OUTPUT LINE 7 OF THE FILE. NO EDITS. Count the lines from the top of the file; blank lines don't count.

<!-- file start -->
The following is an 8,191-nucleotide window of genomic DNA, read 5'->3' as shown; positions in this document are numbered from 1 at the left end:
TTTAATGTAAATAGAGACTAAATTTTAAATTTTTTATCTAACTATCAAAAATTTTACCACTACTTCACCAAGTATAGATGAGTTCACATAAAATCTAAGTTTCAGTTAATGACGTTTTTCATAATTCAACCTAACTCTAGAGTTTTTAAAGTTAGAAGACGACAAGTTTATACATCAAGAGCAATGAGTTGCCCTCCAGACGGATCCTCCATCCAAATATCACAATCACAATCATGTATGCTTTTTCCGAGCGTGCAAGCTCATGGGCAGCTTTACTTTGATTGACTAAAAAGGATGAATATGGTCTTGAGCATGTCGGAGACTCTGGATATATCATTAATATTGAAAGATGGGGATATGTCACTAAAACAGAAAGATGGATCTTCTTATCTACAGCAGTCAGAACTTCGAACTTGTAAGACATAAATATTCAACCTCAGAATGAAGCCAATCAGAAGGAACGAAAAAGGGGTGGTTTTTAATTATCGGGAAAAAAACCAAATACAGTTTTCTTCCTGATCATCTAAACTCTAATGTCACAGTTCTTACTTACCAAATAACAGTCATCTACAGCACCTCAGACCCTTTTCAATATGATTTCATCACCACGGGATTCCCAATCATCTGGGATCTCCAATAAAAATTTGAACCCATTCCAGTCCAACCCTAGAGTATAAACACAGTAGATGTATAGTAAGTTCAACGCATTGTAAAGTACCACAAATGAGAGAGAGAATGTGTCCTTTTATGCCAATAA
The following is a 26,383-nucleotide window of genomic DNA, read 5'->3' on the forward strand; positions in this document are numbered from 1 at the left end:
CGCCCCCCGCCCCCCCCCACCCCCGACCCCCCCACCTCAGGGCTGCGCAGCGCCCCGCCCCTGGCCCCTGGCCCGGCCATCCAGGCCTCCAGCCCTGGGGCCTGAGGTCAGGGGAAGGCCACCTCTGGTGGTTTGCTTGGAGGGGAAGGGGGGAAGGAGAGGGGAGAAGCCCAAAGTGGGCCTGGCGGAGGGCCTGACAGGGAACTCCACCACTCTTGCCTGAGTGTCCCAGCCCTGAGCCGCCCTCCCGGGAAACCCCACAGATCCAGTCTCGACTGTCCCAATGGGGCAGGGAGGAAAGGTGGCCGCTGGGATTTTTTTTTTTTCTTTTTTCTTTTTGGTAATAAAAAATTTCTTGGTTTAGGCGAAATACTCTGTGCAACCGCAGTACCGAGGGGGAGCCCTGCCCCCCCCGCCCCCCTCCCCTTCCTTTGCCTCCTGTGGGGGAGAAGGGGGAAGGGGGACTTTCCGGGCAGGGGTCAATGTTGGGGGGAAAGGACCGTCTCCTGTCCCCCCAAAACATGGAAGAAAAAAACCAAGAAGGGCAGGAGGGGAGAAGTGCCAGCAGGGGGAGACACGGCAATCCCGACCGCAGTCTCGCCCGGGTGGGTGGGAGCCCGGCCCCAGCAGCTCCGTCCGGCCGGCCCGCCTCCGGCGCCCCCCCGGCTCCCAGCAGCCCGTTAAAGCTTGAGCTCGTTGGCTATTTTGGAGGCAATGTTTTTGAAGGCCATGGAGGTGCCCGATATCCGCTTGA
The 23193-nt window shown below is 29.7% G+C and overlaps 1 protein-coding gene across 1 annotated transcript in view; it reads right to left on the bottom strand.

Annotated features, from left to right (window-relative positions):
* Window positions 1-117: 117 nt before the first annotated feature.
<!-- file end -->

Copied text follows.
* Window positions 1-117: 117 nt before the first annotated feature.